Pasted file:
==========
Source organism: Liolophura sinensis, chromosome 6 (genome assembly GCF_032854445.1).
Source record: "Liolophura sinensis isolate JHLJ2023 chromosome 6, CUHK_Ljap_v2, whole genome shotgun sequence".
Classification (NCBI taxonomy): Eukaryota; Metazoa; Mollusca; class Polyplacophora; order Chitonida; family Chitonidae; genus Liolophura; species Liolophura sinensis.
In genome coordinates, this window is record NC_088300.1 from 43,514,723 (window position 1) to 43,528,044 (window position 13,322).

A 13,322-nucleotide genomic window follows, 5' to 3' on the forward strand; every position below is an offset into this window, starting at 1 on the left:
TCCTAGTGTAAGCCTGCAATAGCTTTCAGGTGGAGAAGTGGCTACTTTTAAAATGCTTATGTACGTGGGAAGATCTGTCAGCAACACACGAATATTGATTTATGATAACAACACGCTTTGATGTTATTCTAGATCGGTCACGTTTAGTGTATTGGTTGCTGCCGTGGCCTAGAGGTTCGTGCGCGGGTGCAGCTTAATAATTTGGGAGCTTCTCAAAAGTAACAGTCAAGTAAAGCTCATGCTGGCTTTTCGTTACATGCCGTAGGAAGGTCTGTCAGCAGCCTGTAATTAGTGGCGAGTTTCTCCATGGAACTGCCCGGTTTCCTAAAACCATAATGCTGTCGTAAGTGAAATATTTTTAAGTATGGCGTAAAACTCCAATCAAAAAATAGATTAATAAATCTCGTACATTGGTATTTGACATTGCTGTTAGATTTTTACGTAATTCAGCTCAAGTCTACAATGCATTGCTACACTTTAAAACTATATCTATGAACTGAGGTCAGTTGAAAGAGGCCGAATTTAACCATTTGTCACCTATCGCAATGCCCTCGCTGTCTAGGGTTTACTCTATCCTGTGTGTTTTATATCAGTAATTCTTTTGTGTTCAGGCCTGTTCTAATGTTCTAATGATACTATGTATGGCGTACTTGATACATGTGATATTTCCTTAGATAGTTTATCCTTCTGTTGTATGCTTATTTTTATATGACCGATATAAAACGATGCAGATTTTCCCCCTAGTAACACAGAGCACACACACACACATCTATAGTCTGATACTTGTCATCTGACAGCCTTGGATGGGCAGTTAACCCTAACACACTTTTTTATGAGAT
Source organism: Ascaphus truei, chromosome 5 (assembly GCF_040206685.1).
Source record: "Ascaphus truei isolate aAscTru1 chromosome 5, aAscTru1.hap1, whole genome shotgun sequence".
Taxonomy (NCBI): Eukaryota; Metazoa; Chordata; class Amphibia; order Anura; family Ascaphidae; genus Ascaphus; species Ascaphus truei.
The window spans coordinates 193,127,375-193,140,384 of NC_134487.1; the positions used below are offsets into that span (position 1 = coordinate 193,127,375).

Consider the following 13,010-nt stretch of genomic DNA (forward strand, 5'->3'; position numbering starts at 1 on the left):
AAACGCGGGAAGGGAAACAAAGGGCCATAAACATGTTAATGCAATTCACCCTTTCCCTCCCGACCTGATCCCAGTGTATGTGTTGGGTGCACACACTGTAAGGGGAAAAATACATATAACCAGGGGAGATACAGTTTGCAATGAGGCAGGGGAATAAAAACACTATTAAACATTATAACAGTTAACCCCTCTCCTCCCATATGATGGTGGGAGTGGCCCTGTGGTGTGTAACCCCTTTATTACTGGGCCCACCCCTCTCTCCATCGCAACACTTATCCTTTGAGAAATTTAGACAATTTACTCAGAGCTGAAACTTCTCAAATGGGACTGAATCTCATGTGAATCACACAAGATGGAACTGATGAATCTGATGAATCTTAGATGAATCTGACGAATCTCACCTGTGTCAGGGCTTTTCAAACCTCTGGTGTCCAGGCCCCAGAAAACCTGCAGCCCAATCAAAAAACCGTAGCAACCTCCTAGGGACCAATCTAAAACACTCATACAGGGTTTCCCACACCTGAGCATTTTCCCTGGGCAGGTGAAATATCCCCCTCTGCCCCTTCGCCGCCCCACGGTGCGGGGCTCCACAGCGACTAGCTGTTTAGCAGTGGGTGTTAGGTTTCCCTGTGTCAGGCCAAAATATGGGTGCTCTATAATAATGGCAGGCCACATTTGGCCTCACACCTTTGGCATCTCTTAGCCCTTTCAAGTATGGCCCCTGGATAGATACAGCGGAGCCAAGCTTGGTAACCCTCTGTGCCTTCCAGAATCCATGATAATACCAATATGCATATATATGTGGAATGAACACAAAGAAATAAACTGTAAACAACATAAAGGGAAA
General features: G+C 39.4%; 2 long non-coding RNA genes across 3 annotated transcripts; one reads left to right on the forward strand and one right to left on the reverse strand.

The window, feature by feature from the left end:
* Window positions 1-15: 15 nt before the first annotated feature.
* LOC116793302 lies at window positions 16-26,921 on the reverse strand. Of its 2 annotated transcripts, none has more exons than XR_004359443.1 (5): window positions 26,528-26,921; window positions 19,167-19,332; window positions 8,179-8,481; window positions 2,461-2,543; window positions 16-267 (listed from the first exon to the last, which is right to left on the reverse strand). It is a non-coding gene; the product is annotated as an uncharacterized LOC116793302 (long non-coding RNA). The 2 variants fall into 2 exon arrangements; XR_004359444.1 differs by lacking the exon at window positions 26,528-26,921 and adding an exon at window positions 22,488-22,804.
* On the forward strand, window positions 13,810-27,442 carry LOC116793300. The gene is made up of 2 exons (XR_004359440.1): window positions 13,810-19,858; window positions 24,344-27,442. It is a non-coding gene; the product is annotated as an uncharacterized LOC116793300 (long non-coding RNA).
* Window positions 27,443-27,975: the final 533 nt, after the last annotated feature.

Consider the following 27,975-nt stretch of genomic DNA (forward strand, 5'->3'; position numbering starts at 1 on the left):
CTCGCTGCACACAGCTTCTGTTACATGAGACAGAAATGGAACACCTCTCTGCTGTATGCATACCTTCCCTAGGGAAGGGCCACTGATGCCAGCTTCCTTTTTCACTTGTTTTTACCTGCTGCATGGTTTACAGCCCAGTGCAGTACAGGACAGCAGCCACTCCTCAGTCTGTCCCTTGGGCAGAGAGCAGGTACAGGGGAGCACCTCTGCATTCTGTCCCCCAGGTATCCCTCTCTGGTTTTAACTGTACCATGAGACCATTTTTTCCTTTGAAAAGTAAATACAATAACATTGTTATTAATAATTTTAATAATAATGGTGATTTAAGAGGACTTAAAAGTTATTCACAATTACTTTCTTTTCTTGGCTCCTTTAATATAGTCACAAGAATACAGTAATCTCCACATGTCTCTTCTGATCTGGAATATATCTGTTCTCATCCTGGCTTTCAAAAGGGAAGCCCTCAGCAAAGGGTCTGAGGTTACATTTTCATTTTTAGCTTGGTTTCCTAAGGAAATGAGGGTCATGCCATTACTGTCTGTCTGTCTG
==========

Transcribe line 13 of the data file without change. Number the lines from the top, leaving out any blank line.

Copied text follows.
General features: G+C 39.4%; 2 long non-coding RNA genes across 3 annotated transcripts; one reads left to right on the forward strand and one right to left on the reverse strand.